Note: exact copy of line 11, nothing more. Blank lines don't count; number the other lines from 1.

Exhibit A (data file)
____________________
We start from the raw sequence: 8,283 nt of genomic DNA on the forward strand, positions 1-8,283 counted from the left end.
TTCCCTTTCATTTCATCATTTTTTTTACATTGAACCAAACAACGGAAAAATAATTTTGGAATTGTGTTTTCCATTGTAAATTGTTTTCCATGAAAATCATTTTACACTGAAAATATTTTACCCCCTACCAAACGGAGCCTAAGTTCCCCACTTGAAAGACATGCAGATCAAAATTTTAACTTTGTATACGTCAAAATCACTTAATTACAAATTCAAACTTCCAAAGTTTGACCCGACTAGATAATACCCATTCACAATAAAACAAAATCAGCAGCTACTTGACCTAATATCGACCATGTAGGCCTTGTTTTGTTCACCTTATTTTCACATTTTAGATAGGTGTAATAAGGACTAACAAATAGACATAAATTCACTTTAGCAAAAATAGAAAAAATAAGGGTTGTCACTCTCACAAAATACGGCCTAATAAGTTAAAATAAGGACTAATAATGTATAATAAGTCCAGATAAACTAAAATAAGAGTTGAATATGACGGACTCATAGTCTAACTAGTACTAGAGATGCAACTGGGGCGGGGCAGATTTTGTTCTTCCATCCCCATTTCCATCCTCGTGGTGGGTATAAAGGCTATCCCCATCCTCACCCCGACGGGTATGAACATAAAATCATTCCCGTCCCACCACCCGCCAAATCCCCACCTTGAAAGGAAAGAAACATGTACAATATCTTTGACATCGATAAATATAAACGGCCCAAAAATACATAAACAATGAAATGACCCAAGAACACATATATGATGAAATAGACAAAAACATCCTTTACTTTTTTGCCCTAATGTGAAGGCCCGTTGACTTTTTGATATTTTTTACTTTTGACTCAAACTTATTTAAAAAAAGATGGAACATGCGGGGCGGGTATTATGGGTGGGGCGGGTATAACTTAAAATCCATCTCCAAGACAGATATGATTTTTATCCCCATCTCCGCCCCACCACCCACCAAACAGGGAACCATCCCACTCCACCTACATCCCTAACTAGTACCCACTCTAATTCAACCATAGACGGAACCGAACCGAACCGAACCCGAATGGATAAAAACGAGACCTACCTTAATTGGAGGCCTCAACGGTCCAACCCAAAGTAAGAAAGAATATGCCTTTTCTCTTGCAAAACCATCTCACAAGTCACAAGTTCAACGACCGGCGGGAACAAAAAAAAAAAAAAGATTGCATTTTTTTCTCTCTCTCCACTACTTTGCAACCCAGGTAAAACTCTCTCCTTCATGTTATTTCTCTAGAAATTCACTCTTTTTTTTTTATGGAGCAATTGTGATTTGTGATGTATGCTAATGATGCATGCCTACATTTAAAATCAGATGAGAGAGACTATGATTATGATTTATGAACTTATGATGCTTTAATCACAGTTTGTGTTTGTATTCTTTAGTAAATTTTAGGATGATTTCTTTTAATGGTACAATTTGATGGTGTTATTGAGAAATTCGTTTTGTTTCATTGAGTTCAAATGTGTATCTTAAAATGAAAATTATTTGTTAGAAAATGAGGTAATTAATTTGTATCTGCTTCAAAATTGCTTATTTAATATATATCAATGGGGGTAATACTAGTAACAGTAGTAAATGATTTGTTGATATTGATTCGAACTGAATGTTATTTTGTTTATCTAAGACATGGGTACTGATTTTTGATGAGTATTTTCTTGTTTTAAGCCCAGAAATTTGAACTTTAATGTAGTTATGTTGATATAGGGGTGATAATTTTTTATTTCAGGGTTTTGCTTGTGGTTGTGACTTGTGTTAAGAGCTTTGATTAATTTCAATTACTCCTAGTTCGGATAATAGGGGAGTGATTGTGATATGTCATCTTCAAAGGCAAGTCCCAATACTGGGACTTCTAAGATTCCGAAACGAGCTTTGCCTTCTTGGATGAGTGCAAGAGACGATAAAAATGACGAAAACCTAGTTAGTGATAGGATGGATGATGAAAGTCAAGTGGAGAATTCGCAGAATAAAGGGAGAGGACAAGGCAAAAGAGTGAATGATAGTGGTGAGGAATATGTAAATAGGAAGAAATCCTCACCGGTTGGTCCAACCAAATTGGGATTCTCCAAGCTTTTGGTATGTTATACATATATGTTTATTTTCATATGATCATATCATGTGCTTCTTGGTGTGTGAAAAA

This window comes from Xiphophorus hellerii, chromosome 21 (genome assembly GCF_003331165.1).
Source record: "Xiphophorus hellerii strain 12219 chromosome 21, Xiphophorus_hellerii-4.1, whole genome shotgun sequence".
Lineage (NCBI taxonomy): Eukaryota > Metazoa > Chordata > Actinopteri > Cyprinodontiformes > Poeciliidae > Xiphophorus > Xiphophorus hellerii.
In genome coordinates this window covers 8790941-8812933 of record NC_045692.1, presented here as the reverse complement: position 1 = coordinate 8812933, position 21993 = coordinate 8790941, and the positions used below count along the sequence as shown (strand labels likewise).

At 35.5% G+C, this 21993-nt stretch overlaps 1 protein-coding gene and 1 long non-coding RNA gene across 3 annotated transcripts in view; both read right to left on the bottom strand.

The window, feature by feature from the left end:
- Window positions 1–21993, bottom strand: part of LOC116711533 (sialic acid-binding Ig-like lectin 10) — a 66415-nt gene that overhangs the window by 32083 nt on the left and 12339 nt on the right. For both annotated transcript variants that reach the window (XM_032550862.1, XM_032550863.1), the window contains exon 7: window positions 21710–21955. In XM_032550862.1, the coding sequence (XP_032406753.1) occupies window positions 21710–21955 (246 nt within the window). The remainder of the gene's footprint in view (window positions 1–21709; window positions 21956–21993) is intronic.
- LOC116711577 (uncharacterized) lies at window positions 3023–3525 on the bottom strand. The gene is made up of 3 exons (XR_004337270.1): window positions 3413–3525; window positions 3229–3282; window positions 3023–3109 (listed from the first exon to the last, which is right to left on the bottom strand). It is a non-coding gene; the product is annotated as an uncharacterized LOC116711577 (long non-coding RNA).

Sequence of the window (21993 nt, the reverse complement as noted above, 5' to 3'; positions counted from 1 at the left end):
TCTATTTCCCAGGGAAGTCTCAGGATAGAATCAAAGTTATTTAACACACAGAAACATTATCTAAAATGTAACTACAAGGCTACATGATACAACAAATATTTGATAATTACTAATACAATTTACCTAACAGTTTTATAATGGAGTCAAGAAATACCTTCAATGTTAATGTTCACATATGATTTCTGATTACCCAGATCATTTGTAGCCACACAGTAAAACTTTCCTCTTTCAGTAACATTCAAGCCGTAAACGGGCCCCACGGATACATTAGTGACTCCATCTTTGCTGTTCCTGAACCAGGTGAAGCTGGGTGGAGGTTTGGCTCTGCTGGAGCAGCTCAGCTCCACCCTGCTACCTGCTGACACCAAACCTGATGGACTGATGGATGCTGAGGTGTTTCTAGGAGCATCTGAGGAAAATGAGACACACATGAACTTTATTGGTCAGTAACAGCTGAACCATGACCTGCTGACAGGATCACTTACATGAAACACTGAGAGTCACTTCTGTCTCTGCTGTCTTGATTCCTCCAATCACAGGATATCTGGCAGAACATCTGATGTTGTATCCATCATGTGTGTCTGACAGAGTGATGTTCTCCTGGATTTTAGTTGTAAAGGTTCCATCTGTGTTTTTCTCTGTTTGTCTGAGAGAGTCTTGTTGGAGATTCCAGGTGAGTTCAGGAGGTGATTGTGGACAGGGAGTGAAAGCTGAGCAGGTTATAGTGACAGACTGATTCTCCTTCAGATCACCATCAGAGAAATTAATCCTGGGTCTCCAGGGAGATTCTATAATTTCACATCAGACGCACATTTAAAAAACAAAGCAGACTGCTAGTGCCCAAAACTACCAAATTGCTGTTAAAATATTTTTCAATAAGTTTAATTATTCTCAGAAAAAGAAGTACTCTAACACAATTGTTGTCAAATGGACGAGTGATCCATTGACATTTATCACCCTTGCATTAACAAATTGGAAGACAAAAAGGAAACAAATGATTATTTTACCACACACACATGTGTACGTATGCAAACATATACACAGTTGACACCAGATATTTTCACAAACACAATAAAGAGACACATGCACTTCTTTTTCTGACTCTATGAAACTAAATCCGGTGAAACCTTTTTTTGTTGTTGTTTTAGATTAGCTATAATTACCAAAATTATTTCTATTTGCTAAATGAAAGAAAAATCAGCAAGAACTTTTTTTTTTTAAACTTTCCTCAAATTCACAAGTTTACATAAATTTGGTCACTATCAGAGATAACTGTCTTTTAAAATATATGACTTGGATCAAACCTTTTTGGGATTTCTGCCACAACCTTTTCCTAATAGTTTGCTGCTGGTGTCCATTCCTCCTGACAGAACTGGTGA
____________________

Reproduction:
Sequence of the window (21993 nt, the reverse complement as noted above, 5' to 3'; positions counted from 1 at the left end):